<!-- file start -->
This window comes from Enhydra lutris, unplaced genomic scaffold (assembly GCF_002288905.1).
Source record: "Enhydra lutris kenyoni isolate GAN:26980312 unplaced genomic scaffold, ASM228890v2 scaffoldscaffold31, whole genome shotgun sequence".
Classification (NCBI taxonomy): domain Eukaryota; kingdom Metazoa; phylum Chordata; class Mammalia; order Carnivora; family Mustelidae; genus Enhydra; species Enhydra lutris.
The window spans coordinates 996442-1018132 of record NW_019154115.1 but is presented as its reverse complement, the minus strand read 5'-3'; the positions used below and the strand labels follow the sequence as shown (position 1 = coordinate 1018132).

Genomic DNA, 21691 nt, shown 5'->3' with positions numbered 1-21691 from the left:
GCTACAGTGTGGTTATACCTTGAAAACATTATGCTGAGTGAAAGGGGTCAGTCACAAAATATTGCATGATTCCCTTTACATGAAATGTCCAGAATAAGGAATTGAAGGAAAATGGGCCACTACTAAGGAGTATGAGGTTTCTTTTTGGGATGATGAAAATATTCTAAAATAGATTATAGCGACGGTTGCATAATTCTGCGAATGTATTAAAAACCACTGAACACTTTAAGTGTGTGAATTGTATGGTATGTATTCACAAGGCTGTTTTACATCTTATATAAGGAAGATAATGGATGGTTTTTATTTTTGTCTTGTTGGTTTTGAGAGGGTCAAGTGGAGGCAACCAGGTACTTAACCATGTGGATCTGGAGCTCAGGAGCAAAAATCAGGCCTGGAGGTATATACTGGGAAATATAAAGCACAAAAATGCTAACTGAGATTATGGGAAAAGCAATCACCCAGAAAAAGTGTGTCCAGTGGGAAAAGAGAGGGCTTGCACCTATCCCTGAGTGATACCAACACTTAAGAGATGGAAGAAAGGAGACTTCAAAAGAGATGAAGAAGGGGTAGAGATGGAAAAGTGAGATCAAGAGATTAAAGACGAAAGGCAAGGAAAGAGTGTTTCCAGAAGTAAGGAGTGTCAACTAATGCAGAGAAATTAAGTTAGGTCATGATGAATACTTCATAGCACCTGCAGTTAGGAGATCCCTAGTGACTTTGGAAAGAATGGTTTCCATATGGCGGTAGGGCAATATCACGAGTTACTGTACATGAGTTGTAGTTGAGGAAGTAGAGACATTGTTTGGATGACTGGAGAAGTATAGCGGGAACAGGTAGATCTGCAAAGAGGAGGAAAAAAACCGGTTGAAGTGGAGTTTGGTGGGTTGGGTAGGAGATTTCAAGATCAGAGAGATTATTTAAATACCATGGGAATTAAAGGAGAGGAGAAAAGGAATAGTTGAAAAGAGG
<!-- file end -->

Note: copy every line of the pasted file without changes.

This window comes from Enhydra lutris, unplaced genomic scaffold (assembly GCF_002288905.1).
Source record: "Enhydra lutris kenyoni isolate GAN:26980312 unplaced genomic scaffold, ASM228890v2 scaffoldscaffold31, whole genome shotgun sequence".
Classification (NCBI taxonomy): domain Eukaryota; kingdom Metazoa; phylum Chordata; class Mammalia; order Carnivora; family Mustelidae; genus Enhydra; species Enhydra lutris.
The window spans coordinates 996442-1018132 of record NW_019154115.1 but is presented as its reverse complement, the minus strand read 5'-3'; the positions used below and the strand labels follow the sequence as shown (position 1 = coordinate 1018132).

Genomic DNA, 21691 nt, shown 5'->3' with positions numbered 1-21691 from the left:
GCTACAGTGTGGTTATACCTTGAAAACATTATGCTGAGTGAAAGGGGTCAGTCACAAAATATTGCATGATTCCCTTTACATGAAATGTCCAGAATAAGGAATTGAAGGAAAATGGGCCACTACTAAGGAGTATGAGGTTTCTTTTTGGGATGATGAAAATATTCTAAAATAGATTATAGCGACGGTTGCATAATTCTGCGAATGTATTAAAAACCACTGAACACTTTAAGTGTGTGAATTGTATGGTATGTATTCACAAGGCTGTTTTACATCTTATATAAGGAAGATAATGGATGGTTTTTATTTTTGTCTTGTTGGTTTTGAGAGGGTCAAGTGGAGGCAACCAGGTACTTAACCATGTGGATCTGGAGCTCAGGAGCAAAAATCAGGCCTGGAGGTATATACTGGGAAATATAAAGCACAAAAATGCTAACTGAGATTATGGGAAAAGCAATCACCCAGAAAAAGTGTGTCCAGTGGGAAAAGAGAGGGCTTGCACCTATCCCTGAGTGATACCAACACTTAAGAGATGGAAGAAAGGAGACTTCAAAAGAGATGAAGAAGGGGTAGAGATGGAAAAGTGAGATCAAGAGATTAAAGACGAAAGGCAAGGAAAGAGTGTTTCCAGAAGTAAGGAGTGTCAACTAATGCAGAGAAATTAAGTTAGGTCATGATGAATACTTCATAGCACCTGCAGTTAGGAGATCCCTAGTGACTTTGGAAAGAATGGTTTCCATATGGCGGTAGGGCAATATCACGAGTTACTGTACATGAGTTGTAGTTGAGGAAGTAGAGACATTGTTTGGATGACTGGAGAAGTATAGCGGGAACAGGTAGATCTGCAAAGAGGAGGAAAAAAACCGGTTGAAGTGGAGTTTGGTGGGTTGGGTAGGAGATTTCAAGATCAGAGAGATTATTTAAATACCATGGGAATTAAAGGAGAGGAGAAAAGGAATAGTTGAAAAGAGG